The Fuse

U.S. Offshore Wind Inches Forward After Biden Admin Gives Green Light to First Major Project

by Nick Cunningham | March 12, 2021

On March 8, the Biden administration endorsed what would be the largest offshore wind project in the U.S., injecting some life in an industry that has remained in its infancy in the U.S., despite having already matured elsewhere.

Projects are growing larger, more competitive and more numerous around the world, but the $2.8 billion Vineyard Wind project off the coast of Massachusetts could be the first major offshore wind project in the U.S.

Stagnant in U.S., offshore wind grows in Europe 

Offshore wind has run into repeated regulatory snags in the U.S., with powerful groups on opposite ends of the political spectrum derailing early projects in Massachusetts in the early to mid-2000s. To date, no region outside of New England has come close to matching that early momentum. After repeated setbacks, offshore wind never really got started in the U.S., and a decade of cheap natural gas didn’t help matters, as high-cost offshore wind struggled to compete.

After repeated setbacks, offshore wind never really got started in the U.S.

But offshore wind has flourished in Europe, particularly in countries around the North Sea, such as the UK, the Netherlands and Denmark. Europe has over 25 gigawatts (GW) of offshore wind capacity currently online, having added 2.9 GW in 2020.

In the International Energy Agency’s World Energy Outlook from last year, the agency sees offshore wind accounting for the largest source of electricity in the European Union in 2050 in its Sustainable Development Scenario. In that scenario, offshore wind accounts for a quarter of EU electricity generation, followed by onshore wind, nuclear power and solar PV.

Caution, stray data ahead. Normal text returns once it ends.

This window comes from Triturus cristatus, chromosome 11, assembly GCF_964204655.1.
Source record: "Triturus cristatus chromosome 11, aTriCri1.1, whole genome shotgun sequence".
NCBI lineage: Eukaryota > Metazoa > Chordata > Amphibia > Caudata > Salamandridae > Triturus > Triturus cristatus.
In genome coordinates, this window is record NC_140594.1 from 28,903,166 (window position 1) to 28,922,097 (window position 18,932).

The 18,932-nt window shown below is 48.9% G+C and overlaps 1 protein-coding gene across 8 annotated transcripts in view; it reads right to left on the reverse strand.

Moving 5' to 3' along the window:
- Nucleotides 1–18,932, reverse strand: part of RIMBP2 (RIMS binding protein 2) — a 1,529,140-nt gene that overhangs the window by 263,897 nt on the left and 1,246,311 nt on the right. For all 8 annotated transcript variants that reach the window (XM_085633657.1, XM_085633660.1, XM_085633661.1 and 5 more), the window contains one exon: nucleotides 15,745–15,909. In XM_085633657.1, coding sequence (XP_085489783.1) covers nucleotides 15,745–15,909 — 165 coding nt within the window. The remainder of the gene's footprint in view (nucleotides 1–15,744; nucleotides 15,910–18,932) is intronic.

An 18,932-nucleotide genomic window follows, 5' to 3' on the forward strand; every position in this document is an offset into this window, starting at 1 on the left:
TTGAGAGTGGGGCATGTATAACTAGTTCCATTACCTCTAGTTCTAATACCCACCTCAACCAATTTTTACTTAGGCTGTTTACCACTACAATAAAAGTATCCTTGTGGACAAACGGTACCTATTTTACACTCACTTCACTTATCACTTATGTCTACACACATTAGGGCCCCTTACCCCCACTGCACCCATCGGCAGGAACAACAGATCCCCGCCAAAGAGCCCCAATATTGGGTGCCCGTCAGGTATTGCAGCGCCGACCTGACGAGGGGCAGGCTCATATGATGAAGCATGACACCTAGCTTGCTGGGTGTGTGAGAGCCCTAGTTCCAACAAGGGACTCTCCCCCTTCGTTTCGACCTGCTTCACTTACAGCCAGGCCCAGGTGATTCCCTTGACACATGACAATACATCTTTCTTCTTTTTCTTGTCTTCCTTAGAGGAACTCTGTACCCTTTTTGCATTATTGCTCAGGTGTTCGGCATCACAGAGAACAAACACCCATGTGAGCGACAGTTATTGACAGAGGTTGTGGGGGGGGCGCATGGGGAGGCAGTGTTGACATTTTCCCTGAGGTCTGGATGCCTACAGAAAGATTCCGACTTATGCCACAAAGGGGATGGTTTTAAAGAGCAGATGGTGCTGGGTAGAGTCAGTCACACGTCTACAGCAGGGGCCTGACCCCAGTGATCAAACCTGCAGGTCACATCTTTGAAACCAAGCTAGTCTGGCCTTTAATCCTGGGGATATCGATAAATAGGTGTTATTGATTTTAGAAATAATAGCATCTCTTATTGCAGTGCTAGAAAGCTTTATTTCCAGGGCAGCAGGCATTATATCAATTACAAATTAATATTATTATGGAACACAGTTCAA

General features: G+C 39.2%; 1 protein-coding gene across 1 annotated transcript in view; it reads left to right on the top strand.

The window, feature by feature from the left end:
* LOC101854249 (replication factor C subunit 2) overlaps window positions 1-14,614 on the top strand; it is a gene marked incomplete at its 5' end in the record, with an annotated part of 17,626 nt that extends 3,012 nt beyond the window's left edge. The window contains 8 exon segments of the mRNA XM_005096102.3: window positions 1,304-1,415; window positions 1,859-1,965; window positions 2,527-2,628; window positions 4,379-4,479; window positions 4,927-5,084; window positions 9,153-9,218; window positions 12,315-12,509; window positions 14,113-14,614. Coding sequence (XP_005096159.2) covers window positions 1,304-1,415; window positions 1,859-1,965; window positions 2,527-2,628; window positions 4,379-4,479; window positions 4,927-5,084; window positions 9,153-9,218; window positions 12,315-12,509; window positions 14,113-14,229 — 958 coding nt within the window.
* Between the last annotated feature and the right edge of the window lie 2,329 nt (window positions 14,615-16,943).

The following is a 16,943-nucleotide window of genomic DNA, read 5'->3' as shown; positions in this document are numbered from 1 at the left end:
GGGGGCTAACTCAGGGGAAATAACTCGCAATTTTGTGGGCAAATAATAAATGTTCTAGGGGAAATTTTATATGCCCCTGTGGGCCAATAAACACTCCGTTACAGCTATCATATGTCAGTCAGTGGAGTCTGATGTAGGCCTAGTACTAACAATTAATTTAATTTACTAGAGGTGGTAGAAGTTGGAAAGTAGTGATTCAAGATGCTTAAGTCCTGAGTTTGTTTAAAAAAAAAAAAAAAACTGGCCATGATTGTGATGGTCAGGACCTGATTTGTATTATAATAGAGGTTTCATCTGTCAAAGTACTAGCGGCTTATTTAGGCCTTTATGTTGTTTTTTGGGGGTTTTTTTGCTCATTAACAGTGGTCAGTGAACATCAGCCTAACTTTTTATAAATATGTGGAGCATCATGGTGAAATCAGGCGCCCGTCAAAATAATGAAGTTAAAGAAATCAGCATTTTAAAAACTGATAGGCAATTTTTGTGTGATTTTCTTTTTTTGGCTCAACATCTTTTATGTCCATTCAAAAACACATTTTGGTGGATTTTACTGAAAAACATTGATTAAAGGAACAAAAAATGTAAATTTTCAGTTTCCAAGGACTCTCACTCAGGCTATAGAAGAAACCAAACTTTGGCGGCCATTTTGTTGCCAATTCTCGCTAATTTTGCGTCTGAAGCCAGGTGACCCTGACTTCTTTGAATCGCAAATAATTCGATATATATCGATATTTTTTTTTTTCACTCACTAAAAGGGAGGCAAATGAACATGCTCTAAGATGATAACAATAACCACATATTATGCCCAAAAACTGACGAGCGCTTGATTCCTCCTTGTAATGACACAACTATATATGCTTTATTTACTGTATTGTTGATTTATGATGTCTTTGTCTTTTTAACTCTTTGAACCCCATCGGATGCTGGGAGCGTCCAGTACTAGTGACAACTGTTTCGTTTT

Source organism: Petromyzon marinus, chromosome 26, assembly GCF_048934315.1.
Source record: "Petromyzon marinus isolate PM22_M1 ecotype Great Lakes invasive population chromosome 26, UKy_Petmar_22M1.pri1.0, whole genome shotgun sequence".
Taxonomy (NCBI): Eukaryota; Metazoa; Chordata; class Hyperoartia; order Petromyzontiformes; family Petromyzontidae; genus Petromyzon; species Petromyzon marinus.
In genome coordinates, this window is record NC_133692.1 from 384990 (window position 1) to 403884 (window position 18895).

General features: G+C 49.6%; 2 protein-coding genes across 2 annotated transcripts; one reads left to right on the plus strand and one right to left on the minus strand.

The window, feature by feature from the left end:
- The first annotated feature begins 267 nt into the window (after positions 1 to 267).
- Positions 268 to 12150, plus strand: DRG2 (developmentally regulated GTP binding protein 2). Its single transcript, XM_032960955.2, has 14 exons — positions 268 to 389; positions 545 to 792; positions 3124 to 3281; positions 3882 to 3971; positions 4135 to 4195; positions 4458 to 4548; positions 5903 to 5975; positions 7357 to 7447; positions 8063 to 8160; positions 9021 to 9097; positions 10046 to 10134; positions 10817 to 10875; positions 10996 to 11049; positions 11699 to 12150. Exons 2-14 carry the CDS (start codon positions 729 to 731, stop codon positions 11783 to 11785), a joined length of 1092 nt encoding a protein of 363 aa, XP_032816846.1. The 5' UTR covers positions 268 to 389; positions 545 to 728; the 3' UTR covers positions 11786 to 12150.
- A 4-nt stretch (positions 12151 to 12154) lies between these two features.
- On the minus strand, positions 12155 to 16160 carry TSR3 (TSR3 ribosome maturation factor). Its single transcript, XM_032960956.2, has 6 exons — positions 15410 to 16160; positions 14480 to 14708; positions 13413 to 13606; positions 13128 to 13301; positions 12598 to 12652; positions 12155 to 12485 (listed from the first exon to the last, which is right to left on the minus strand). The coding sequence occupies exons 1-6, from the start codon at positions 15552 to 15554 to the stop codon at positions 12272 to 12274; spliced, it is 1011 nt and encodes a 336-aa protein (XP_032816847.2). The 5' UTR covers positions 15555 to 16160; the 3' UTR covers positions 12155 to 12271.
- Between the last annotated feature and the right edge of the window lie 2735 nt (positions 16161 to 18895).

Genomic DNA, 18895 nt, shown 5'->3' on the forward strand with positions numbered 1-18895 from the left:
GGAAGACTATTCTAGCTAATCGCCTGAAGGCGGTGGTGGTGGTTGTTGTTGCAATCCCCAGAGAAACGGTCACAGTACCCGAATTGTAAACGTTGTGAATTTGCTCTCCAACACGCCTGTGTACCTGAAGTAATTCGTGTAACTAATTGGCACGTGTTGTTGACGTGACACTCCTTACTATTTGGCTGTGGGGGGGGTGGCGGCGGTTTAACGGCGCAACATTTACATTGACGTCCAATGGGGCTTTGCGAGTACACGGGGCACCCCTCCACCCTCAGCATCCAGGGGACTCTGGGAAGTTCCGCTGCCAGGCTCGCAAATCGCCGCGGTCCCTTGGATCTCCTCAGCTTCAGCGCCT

Costs for offshore wind are expected to remain higher than onshore wind or solar PV for the foreseeable future. However, offshore wind has operational advantages over other renewable technologies. Capacity factors are much higher than onshore wind and solar – the wind in the open ocean is stronger and more consistent – offering big opportunities for major load centers near the coast.

Costs continue to come down. The IEA says that average offshore wind costs could fall to $50/MWh over the next five years, or about half of the costs of projects from 2019.

Last year saw a record for new offshore wind financings. More than 15 gigawatts of new projects around the world received financing, according to Bloomberg New Energy Finance. That was up 50 percent from the prior year.

One particular project stood out. The Dogger Bank project in the North Sea, backed by Equinor, is a 3.6-gigawatt project split in three phases of 1.2 GW a piece. The first two phases received a greenlight with $8 billion in financing last year. As BNEF notes in a report, the Dogger Bank project has a footprint in the North Sea the size of Greater London.

U.S. offshore wind receives a jolt

Even as Europe continues to see strong offshore wind growth, in the U.S., large-scale projects have been on the drawing board for years but have struggled to move into the construction phase. One project off the coast of Rhode Island is the sum total of what the U.S. offshore wind industry has to show for itself.  And the Block Island project is only a paltry 30 megawatts.